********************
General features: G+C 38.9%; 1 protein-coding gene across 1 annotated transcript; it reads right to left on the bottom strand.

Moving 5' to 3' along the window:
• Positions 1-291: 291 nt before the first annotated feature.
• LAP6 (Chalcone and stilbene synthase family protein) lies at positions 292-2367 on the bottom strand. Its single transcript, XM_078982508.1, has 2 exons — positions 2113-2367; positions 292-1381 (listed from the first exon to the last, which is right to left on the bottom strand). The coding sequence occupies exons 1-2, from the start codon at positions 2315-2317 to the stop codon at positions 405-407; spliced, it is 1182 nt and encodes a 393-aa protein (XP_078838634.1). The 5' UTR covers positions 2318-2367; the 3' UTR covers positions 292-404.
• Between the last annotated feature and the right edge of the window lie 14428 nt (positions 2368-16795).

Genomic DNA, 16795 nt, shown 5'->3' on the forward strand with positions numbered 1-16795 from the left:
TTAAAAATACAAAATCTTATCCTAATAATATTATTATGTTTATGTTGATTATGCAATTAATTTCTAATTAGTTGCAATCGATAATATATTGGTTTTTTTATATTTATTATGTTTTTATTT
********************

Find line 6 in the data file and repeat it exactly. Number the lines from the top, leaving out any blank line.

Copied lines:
Genomic DNA, 16795 nt, shown 5'->3' on the forward strand with positions numbered 1-16795 from the left: